To whom it may concern,
Please help me with the following question. Thank you very much!

"You might be wondering why Jesus came back from the dead." In the above sentence, I would like to know what "the dead" means. Do " the dead" refer to the dead people or the condition of death? Is it ok to replace "the dead" for "the death"? Thank you very much!

Yours,
Linda
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To whom it may concern, =A0 =A0 =A0Please help me with the following question. =A0Thank you very =much! "You might ... or the condition of death? =A0 Is it ok to replace "the dead" for "the death"? =A0Thank you very much!

I have no idea what the writer of the sentence thought "the dead" meant. However, presumably they were thinking about the way the Bible talks about people, including Jesus, coming back "from the dead".

It appears that "dead" in that context, in the Bible, is generally a translation of the Greek "nekros". Probably that could also be translated more verbosely as "the state of being a corpse".

I'm basing this on the following resource:
http://www.biblestudytools.com/interlinear-bible/passage.aspx?q=3D%22from+t = he+dead%22&t=3Dkjv
To whom it may concern, Please help me with the following question. Thank you very much! "You might be wondering ... or the condition of death? Is it ok to replace "the dead" for "the death"? Thank you very much!

Most believers in that sort of thing, believe Jesus died, but later on came back to life, or recovered from 'the condition of death'.
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To whom it may concern, Please help me with the ... replace "the dead" for "the death"? Thank you very much!

I have no idea what the writer of the sentence thought "the dead" meant. However, presumably they were thinking about ... also be translated more verbosely as "the state of being a corpse". I'm basing this on the following resource: http://www.biblestudytools.com/interlinear-bible/passage.aspx?q=%22from+the+dead%22&t=kjv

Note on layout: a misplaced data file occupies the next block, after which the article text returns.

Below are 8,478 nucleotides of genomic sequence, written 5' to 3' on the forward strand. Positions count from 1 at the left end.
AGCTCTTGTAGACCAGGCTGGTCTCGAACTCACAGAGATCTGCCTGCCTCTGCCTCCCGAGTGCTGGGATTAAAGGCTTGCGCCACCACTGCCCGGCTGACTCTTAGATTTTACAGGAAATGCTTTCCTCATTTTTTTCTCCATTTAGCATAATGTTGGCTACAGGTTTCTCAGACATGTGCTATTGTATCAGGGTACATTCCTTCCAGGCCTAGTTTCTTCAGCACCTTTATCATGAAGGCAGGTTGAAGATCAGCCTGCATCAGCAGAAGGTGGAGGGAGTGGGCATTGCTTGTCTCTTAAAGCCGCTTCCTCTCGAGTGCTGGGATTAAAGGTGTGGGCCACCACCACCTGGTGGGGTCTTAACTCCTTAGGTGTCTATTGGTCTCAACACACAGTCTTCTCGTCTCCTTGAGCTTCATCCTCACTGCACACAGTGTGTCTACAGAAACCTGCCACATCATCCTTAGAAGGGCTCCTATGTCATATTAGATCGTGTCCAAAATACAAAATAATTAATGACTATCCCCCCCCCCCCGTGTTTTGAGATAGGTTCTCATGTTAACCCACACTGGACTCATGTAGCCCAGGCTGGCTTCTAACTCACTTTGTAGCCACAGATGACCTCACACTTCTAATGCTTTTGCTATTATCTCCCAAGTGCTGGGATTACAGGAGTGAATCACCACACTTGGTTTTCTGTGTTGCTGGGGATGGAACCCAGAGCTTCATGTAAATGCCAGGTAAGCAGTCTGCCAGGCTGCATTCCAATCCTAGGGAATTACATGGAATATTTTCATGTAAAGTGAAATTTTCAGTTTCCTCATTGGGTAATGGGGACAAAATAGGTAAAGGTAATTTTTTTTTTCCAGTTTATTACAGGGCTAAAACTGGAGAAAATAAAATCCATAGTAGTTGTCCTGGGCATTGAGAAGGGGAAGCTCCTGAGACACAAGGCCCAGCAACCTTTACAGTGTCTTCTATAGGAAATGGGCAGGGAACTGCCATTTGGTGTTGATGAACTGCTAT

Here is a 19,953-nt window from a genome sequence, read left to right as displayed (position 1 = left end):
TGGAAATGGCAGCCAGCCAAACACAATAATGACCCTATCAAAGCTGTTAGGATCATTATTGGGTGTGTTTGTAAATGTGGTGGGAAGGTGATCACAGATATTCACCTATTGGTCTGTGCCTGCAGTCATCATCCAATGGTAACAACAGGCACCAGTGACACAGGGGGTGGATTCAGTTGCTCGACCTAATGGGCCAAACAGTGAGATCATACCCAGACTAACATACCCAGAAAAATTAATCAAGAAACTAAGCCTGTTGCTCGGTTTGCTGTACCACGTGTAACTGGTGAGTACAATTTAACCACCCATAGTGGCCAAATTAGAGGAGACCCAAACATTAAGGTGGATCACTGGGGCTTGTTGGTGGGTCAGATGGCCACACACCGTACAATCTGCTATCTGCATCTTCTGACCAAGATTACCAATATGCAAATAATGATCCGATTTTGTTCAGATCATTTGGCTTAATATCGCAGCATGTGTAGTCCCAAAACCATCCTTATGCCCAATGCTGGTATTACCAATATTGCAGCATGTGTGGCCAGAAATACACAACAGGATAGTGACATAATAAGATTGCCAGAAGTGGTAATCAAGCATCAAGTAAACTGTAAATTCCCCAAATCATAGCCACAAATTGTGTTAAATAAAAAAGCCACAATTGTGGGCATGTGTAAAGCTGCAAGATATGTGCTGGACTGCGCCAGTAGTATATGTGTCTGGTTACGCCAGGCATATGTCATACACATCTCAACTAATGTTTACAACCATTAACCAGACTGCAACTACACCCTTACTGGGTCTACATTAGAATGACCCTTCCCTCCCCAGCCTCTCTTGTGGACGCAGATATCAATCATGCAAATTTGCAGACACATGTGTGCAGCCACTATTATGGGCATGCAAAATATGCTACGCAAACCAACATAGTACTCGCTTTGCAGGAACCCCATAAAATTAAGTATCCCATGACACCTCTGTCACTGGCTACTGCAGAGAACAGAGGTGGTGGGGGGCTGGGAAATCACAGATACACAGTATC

Which shows that "nekrĂ´n" is genitive plural, meaning "the dead people", as it is always translated into every language.

James
"You might be wondering why Jesus came back from the dead." In the above sentence, I would like to know ... or the condition of death? Is it ok to replace "the dead" for "the death"? Thank you very much!

Interesting. It means the state of being dead, but I cannot think of another context in which "the dead" has that meaning in English: it is used in "rose from the dead" or "back from the dead". More often, "the dead" would refer to dead people, as in "the quick and the dead" or "the dead shall be raised incorruptible", but I would not read any connotation of the class of dead people into "rose from the dead".
"The death" would definitely be wrong in this context: "the death" refers to the act of dying, not the state of being dead, but "death" by itself can mean either. "Back from death" is acceptable but not idiomatic - we are used to hearing "back from the dead".
Chris R (BrE)
"You might be wondering why Jesus came back from the ... replace "the dead" for "the death"? Thank you very much!

Interesting. It means the state of being dead, but I cannot think of another context in which "the dead" has ... raised incorruptible", but I would not read any connotation of the class of dead people into "rose from the dead".

Yet that's what the Greek original means: "dead people, corpses"
"The death" would definitely be wrong in this context: "the death" refers to the act of dying, not the state ... mean either. "Back from death" is acceptable but not idiomatic - we are used to hearing "back from the dead".

James
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To whom it may concern, Please help me with the following question. Thank you very much! "You might be wondering ... or the condition of death? Is it ok to replace "the dead" for "the death"? Thank you very much!

It means "among the dead people".

Steve Hayes from Tshwane, South Africa
Web: http://hayesfam.bravehost.com/stevesig.htm
Blog: http://methodius.blogspot.com
E-mail - see web page, or parse: shayes at dunelm full stop org full stop uk
Imo "the dead" could be a location, instead of condition.
To whom it may concern, Please help me with the ... replace "the dead" for "the death"? Thank you very much!

Most believers in that sort of thing, believe Jesus died, but later on came back to life, or recovered from 'the condition of death'.

I.e., he got better.
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